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Spring Training: Part I

Spring Training: A look behind the scenes-Part I

By: Charlie Lisk-November 6,2006

When I went to my first spring training with the White Sox in 2002, I didn't know what to expect. I learned quickly that I was in a whole new world. I thought that I would have a good feel after the month that I spent in Bristol with the White Sox rookie ball affiliate of what I might be getting into…I was wrong. 

While I was in high school I was a pretty good player and I thought that I worked my butt off. I was always the first to arrive at practice and the last to leave, whether it was for early blocking drills or late swings. I soon learned that as hard as I thought I worked, I was only middle of the pack at best. Our day would officially start at 9:00 a.m. when there would be orientation with the whole organization. I showed up for the first day of workouts at 8:00 a.m. and I was about the 30th player in the locker room. Guys had already finished their weightlifting for the day and were dressed and ready to stretch. I soon realized that I had to step up my preparation when I saw that guys were staying in the weight room for upwards of two hours.

I used to be that guy that got in there and got after it. I found out that my "hard" workout was just a warm up for most of the guys that I played with. I had to step up my game. First, it showed coaches and managers, as well as the front office guys that held my career in the palm of their hands, that I wanted to work hard and wanted to be there. Second, I had to work that hard just to keep up with the guy beside me that was trying to take my job. Lastly, it is a really, really long season and it takes an enormous amount of work to make your body last throughout the season without breaking down.

I used to day dream in class about what was going to happen in the game or at practice that night. As I got into the swing of things at spring training, I realized that to be successful in this game, the day dreams needed to turn into conscience thoughts. Even when I was not at the field, I needed to think about the game.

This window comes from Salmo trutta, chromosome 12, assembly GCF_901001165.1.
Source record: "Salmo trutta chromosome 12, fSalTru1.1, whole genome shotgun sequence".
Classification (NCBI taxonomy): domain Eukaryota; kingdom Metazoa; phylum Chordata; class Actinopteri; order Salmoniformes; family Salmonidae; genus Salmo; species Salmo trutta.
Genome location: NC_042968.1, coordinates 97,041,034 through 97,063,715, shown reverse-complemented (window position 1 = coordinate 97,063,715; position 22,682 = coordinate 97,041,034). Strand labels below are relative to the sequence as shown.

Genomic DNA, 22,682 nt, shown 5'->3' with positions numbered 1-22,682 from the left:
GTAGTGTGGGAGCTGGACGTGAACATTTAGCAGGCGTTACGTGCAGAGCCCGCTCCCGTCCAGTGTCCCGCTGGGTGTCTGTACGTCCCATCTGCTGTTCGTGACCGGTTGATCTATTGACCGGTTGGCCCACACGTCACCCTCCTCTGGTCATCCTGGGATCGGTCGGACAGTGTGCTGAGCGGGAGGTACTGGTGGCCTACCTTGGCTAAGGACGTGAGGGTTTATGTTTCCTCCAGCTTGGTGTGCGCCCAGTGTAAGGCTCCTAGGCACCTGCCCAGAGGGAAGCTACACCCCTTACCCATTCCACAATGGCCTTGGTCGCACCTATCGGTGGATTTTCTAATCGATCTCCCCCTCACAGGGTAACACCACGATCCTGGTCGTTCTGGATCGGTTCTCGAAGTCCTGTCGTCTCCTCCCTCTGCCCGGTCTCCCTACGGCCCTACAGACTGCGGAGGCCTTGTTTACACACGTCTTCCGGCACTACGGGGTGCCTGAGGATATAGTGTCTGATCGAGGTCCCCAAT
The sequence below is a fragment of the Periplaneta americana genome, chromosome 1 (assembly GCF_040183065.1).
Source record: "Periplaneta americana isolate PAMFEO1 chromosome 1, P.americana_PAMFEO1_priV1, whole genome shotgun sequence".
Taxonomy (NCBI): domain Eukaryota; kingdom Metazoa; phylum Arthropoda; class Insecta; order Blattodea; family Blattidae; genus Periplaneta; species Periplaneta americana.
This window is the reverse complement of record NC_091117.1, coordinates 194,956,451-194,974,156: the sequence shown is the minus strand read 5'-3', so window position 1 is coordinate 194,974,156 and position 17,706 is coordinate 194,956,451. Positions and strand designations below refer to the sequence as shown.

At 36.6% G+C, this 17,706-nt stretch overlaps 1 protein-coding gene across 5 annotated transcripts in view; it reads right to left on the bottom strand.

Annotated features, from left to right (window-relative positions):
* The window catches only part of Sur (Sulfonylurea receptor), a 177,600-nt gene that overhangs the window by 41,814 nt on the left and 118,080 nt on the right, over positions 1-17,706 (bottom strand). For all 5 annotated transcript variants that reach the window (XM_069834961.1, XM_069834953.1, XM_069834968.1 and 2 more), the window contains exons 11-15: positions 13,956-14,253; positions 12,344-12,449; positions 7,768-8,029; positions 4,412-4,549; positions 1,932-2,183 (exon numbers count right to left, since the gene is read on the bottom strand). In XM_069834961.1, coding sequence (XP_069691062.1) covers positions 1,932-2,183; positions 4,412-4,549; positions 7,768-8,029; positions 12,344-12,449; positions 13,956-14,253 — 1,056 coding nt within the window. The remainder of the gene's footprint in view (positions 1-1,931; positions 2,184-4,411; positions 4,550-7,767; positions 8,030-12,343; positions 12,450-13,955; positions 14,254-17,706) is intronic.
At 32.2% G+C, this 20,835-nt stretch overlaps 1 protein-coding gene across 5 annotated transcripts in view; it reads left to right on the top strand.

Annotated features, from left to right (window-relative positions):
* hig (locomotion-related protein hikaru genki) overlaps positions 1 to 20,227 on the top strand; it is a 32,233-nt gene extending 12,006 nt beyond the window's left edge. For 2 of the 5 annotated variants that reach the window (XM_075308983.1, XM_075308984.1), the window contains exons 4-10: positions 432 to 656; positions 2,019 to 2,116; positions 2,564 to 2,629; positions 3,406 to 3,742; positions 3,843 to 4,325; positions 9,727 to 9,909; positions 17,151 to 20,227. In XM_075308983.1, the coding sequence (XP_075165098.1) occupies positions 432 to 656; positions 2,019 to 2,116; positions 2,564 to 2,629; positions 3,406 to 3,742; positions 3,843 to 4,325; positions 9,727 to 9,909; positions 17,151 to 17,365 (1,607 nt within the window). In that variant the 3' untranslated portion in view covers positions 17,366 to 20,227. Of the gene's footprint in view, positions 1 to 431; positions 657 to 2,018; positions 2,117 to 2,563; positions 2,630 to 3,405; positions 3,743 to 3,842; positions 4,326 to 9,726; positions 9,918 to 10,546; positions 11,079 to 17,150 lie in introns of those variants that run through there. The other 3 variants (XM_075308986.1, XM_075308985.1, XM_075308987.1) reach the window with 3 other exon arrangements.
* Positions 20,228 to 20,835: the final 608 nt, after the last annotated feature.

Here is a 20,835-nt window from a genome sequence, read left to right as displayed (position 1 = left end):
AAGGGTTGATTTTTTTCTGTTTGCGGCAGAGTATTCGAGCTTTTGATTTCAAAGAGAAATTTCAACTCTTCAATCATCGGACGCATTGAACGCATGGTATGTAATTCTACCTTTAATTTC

Being a catcher, I had so much to learn that I turned into a sponge. I talked baseball almost every waking moment. I was talking to anybody from a rookie pitcher to a veteran hot corner man to any coach that was at the team hotel. I realized that there were so many more aspects to the game that I didn't know about. Such as: your own pitchers strengths and weaknesses, the opposing teams hitter's strengths and weaknesses and whether or not our pitchers matched up with their hitters. I had to know who was available in our bullpen for that day's game. I had to study the lineup for the other team and see who was playing and who were the bench players for that day. I had to know which of the bench players was the best pinch hitter. I had to know which players on the other team were the base-stealers and on which count they like to run. I had to learn the opposing manager and know if he had any tendencies…okay, now I am getting on to a lot of advanced thoughts that I can get into in another article. I just want to get across how many things that I had to learn and re-learn about this game. 

If you are serious about continuing to play, then you have to become a mentally tough and smart player. You can't just show up and expect your talent to take you to the big leagues. Okay, of course there are some players that show up once in a blue moon that can just strap 'em on and get there. But, that is not the majority of players. You have to put in the time, as in any job, to make yourself better and be the guy that a manager looks at and says, "I want that guy on my team!" 

I will be back with another article about what happens once spring training gets going. This one will include the breakdown of a typical day, what happens when games start and the necessary evil that everybody hates…getting released. Hope you guys like this one and there will be more to come.

About the author: Charlie Lisk signed with the University of South Carolina before being drafted in the ninth round out Fort Mill High School by the Chicago White Sox. He spent five years in their organization before spending last year playing independent ball in the Frontier League. Lisk has a spring training invite with the San Diego Padres in 2007 and will report in February.